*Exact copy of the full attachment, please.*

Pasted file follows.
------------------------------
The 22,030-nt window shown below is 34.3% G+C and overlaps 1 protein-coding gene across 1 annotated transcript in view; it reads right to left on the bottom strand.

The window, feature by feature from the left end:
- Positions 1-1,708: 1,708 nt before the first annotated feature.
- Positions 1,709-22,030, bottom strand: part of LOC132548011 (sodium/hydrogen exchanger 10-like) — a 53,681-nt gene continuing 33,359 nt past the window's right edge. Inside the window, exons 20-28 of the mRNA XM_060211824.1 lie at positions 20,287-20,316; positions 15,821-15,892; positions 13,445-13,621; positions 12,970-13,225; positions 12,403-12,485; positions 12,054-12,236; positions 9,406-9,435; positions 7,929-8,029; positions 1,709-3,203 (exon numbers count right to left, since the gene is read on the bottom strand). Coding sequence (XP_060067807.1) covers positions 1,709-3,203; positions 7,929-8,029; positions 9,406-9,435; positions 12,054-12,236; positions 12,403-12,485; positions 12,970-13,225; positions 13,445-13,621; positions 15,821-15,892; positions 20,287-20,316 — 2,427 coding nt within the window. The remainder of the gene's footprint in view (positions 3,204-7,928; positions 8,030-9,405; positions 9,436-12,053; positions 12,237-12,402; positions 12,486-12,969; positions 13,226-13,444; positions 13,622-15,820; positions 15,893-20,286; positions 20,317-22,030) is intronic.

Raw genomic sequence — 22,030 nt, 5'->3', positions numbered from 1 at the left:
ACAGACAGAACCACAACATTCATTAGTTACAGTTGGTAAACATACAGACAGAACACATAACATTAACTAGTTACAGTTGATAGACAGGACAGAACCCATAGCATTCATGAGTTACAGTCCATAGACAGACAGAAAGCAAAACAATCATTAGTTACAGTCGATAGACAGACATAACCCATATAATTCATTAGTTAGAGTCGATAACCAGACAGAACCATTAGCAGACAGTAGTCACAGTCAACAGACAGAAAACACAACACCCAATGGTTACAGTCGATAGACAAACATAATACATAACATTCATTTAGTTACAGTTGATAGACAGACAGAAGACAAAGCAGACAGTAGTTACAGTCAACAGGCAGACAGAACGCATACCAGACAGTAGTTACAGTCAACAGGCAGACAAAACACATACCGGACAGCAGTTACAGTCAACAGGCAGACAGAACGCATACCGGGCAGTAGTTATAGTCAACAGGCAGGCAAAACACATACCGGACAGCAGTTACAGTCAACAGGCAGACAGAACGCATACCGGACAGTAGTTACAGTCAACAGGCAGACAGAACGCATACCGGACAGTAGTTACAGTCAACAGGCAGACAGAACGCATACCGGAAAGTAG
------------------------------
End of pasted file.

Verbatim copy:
The 22,030-nt window shown below is 34.3% G+C and overlaps 1 protein-coding gene across 1 annotated transcript in view; it reads right to left on the bottom strand.

The window, feature by feature from the left end:
- Positions 1-1,708: 1,708 nt before the first annotated feature.
- Positions 1,709-22,030, bottom strand: part of LOC132548011 (sodium/hydrogen exchanger 10-like) — a 53,681-nt gene continuing 33,359 nt past the window's right edge. Inside the window, exons 20-28 of the mRNA XM_060211824.1 lie at positions 20,287-20,316; positions 15,821-15,892; positions 13,445-13,621; positions 12,970-13,225; positions 12,403-12,485; positions 12,054-12,236; positions 9,406-9,435; positions 7,929-8,029; positions 1,709-3,203 (exon numbers count right to left, since the gene is read on the bottom strand). Coding sequence (XP_060067807.1) covers positions 1,709-3,203; positions 7,929-8,029; positions 9,406-9,435; positions 12,054-12,236; positions 12,403-12,485; positions 12,970-13,225; positions 13,445-13,621; positions 15,821-15,892; positions 20,287-20,316 — 2,427 coding nt within the window. The remainder of the gene's footprint in view (positions 3,204-7,928; positions 8,030-9,405; positions 9,436-12,053; positions 12,237-12,402; positions 12,486-12,969; positions 13,226-13,444; positions 13,622-15,820; positions 15,893-20,286; positions 20,317-22,030) is intronic.

Raw genomic sequence — 22,030 nt, 5'->3', positions numbered from 1 at the left:
ACAGACAGAACCACAACATTCATTAGTTACAGTTGGTAAACATACAGACAGAACACATAACATTAACTAGTTACAGTTGATAGACAGGACAGAACCCATAGCATTCATGAGTTACAGTCCATAGACAGACAGAAAGCAAAACAATCATTAGTTACAGTCGATAGACAGACATAACCCATATAATTCATTAGTTAGAGTCGATAACCAGACAGAACCATTAGCAGACAGTAGTCACAGTCAACAGACAGAAAACACAACACCCAATGGTTACAGTCGATAGACAAACATAATACATAACATTCATTTAGTTACAGTTGATAGACAGACAGAAGACAAAGCAGACAGTAGTTACAGTCAACAGGCAGACAGAACGCATACCAGACAGTAGTTACAGTCAACAGGCAGACAAAACACATACCGGACAGCAGTTACAGTCAACAGGCAGACAGAACGCATACCGGGCAGTAGTTATAGTCAACAGGCAGGCAAAACACATACCGGACAGCAGTTACAGTCAACAGGCAGACAGAACGCATACCGGACAGTAGTTACAGTCAACAGGCAGACAGAACGCATACCGGACAGTAGTTACAGTCAACAGGCAGACAGAACGCATACCGGAAAGTAG